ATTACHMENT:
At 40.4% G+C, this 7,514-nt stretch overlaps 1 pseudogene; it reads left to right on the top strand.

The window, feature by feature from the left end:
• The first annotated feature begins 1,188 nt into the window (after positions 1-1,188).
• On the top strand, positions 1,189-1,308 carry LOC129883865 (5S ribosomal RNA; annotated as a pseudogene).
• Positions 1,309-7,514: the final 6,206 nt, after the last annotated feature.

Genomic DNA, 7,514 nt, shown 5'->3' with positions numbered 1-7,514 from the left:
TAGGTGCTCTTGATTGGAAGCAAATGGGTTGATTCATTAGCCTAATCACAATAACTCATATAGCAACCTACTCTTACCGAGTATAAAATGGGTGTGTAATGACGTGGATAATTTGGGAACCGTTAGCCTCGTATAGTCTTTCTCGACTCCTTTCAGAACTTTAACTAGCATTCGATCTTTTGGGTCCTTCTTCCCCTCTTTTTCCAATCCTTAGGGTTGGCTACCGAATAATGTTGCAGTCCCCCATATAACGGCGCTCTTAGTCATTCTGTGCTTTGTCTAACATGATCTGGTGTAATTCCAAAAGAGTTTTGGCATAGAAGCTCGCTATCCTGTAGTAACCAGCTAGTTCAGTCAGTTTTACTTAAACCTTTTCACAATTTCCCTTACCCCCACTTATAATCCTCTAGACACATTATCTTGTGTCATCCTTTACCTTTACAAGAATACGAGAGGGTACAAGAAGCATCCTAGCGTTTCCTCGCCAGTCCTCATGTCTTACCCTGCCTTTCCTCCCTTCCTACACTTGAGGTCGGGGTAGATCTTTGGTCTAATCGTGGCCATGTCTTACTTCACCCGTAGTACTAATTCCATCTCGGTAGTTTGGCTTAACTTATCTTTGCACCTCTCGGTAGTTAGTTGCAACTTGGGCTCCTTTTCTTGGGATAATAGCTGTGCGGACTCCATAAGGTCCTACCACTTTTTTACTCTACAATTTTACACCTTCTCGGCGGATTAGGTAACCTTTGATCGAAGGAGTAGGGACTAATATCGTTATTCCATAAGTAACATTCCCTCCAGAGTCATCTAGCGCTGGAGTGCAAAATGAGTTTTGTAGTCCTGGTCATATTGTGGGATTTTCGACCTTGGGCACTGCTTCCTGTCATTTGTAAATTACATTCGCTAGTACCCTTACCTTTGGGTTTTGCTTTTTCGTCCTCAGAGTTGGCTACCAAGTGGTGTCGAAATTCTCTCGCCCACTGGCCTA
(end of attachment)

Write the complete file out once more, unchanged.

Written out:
At 40.4% G+C, this 7,514-nt stretch overlaps 1 pseudogene; it reads left to right on the top strand.

The window, feature by feature from the left end:
• The first annotated feature begins 1,188 nt into the window (after positions 1-1,188).
• On the top strand, positions 1,189-1,308 carry LOC129883865 (5S ribosomal RNA; annotated as a pseudogene).
• Positions 1,309-7,514: the final 6,206 nt, after the last annotated feature.

Genomic DNA, 7,514 nt, shown 5'->3' with positions numbered 1-7,514 from the left:
TAGGTGCTCTTGATTGGAAGCAAATGGGTTGATTCATTAGCCTAATCACAATAACTCATATAGCAACCTACTCTTACCGAGTATAAAATGGGTGTGTAATGACGTGGATAATTTGGGAACCGTTAGCCTCGTATAGTCTTTCTCGACTCCTTTCAGAACTTTAACTAGCATTCGATCTTTTGGGTCCTTCTTCCCCTCTTTTTCCAATCCTTAGGGTTGGCTACCGAATAATGTTGCAGTCCCCCATATAACGGCGCTCTTAGTCATTCTGTGCTTTGTCTAACATGATCTGGTGTAATTCCAAAAGAGTTTTGGCATAGAAGCTCGCTATCCTGTAGTAACCAGCTAGTTCAGTCAGTTTTACTTAAACCTTTTCACAATTTCCCTTACCCCCACTTATAATCCTCTAGACACATTATCTTGTGTCATCCTTTACCTTTACAAGAATACGAGAGGGTACAAGAAGCATCCTAGCGTTTCCTCGCCAGTCCTCATGTCTTACCCTGCCTTTCCTCCCTTCCTACACTTGAGGTCGGGGTAGATCTTTGGTCTAATCGTGGCCATGTCTTACTTCACCCGTAGTACTAATTCCATCTCGGTAGTTTGGCTTAACTTATCTTTGCACCTCTCGGTAGTTAGTTGCAACTTGGGCTCCTTTTCTTGGGATAATAGCTGTGCGGACTCCATAAGGTCCTACCACTTTTTTACTCTACAATTTTACACCTTCTCGGCGGATTAGGTAACCTTTGATCGAAGGAGTAGGGACTAATATCGTTATTCCATAAGTAACATTCCCTCCAGAGTCATCTAGCGCTGGAGTGCAAAATGAGTTTTGTAGTCCTGGTCATATTGTGGGATTTTCGACCTTGGGCACTGCTTCCTGTCATTTGTAAATTACATTCGCTAGTACCCTTACCTTTGGGTTTTGCTTTTTCGTCCTCAGAGTTGGCTACCAAGTGGTGTCGAAATTCTCTCGCCCACTGGCCTA